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1000 minds - Economic weights for gender traits?

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This poster was presented at the 'gender in breeding session' of the Capacity Development Workshop hosted by the CGIAR Collaborative Platform for Gender Research. The event took place on 7-8 December 2017 in Amsterdam, the Netherlands, where the Platform is hosted (by KIT Royal Tropical Institute).

Read more: http://gender.cgiar.org/gender_events/annual-scientific-conference-capacity-development-workshop-cgiar-collaborative-platform-gender-research/

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1000 minds - Economic weights for gender traits?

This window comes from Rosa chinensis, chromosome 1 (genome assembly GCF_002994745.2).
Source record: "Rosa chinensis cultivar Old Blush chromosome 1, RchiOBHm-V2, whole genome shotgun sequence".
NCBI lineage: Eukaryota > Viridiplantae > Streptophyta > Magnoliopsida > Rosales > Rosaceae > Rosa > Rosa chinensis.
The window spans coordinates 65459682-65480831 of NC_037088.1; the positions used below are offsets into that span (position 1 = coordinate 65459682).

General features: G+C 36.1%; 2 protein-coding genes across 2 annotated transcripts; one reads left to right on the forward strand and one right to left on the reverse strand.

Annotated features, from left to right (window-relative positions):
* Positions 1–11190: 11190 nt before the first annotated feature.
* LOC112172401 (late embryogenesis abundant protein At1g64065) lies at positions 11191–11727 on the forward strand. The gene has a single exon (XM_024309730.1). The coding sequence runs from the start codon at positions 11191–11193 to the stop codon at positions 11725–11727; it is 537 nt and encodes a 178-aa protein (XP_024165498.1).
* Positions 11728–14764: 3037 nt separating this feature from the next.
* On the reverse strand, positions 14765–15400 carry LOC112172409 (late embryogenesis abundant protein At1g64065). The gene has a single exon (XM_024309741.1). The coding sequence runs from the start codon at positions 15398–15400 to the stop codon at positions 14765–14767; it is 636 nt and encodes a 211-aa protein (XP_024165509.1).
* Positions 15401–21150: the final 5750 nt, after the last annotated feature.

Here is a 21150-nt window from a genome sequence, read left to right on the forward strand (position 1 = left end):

1. 1. 1000 minds- Economic Weights for Gendered Traits? Poster authors: Hale Ann Tufan, Ugochukwu Ikeogu, Jean-Luc Jannink, Chiedozie Egesi Contact: Hale Ann Tufan (hat36@cornell.edu) Relevance, where it fits in breeding cycle Description of steps or stages Next steps in developing tool/approach Example of use Partners 1000 minds (https://www.1000minds.com/) is a decision making software with a wide range of uses, including plant and animal breeding. It has been used in cattle and sheep breeding, forage grasses and most recently on cassava. The novel use of a pair wise ranking method called PAPRIKA (Hansen and Ombler, 2008), enables users to administer surveys to determine “weights” of each attribute of a product. The software has been used to set breeding priorities for a diversity of uses: setting economic values for traits in sheep breeding (Byrne et al. 2012), forages (Smith and Fenessy, 2014), as well as developing dairy farmer typologies (Martin-Collado et al., 2015 and Slagbloom et al., 2016) and setting economic values for traits in the Australian dairy farming industry (Byrne et al., 2016). We are exploring the use of 1000 minds to develop economic weights for cassava breeding in Uganda, Tanzania and Nigeria, specifically to meet gender responsive and user oriented breeding targets. https://www.1000minds.com/ The 1000 minds choice experimentation survey design begins by defining the attributes, concepts and choices that will be presented in the survey. For breeding, attributes can be ”traits” (yield, disease, protein/starch content etc) along with levels that are defined for each (kg yield, amount of disease, amount of protein/starch per animal/plant etc). Adapting the 1000 minds method to gender responsive breeding will require detailed development work to define traits and ranges, as well as refine the interface for use in the field setting directly with cassava farmers, processors and consumers. Points for World Café discussion: 1. How can the software be used “offline” and still give users an opportunity for direct input? 2. How can we define traits and ranges in a standardized manner- need for pre-survey focus groups? 3. What are considerations we should have in beta-testing to ensure the tool is user-friendly for example for women, young and illiterate respondents? 4. Can we adapt the tool to be more “gender responsive” beyond recording age, sex etc of respondent- what do we need to think about? Example of building “attributes” from traits of interest in cassava. Three traits were chosen for this study: Fresh yield (tons/hectare), dry matter content (%) and cassava mosaic disease (rank 1-5). For each, three levels of possibilities were defined, based on breeder criteria. Source: Ugochukwu Ikeogu The PAPRIKA method then involves respondents replying to a series of questions, each comparing two hypothetical concepts, and involving a trade-off. This is repeated up to 30-40 times depending on the number of attributes, with each round of questions being an adaptation based on responses to the previous, a type of adaptive conjoint analysis. The software then calculates ‘part-worth utilities’, or relative weights, for each attribute. If pre-set concepts (combinations for attributes) were defined, the results also rank concepts for their total ’value’. In a 1000 minds design experiment, Ugochukwu Ikeogu tested the decision making tool for three cassava traits at three levels each. This test revealed the need for better understanding and definition of traits before developing the survey. Without clear definition and reference ranges for “good gari”, “big roots” and “matures early”, emerging as preferred cassava traits from open ended interviews and FGDs, it will be nearly impossible to use these for 1000 minds. Further work will need to be carried out to refine the tool before deploying with users Source: Ugochukwu Ikeogu

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